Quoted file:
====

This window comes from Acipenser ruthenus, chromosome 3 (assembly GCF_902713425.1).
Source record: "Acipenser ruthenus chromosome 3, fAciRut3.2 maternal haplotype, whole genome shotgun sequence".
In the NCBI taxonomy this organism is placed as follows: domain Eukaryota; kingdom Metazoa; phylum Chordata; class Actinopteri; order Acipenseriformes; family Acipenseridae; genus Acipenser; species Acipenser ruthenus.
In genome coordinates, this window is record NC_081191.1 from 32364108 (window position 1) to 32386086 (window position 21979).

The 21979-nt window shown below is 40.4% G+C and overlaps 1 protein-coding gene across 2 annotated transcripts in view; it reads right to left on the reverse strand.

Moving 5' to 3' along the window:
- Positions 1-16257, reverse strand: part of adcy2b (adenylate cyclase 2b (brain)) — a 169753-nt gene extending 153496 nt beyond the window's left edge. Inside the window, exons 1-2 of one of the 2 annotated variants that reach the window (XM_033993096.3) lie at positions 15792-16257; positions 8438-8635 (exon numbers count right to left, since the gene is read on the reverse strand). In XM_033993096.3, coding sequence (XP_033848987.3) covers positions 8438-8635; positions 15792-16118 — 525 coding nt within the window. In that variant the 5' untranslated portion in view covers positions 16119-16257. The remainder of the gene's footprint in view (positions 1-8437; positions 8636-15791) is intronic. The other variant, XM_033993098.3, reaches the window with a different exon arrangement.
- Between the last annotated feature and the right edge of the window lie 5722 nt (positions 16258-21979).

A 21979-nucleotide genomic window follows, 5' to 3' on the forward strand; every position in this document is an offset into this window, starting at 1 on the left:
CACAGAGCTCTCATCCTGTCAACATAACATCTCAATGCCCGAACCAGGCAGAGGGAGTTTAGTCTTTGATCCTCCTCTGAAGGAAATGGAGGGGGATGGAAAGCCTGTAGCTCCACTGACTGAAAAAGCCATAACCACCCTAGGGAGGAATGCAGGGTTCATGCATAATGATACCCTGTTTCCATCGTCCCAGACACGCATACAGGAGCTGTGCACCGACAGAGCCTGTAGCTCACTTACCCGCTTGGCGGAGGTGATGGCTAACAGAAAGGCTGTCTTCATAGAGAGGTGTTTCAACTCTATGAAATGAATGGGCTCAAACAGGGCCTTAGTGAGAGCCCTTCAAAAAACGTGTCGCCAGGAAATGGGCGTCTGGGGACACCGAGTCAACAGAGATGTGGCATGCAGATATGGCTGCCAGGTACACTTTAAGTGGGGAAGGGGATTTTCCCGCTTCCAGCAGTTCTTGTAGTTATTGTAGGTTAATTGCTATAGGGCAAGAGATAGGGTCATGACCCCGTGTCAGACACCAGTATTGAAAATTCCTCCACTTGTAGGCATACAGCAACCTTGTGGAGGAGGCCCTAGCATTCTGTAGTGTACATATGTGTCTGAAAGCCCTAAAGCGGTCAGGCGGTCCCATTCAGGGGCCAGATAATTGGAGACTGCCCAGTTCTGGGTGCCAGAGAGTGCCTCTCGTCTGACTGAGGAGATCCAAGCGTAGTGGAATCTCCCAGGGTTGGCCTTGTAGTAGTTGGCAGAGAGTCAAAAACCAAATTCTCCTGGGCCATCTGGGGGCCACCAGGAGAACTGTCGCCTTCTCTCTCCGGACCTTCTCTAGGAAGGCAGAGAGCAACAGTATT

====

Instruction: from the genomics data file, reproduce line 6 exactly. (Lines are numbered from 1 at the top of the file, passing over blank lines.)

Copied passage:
Moving 5' to 3' along the window: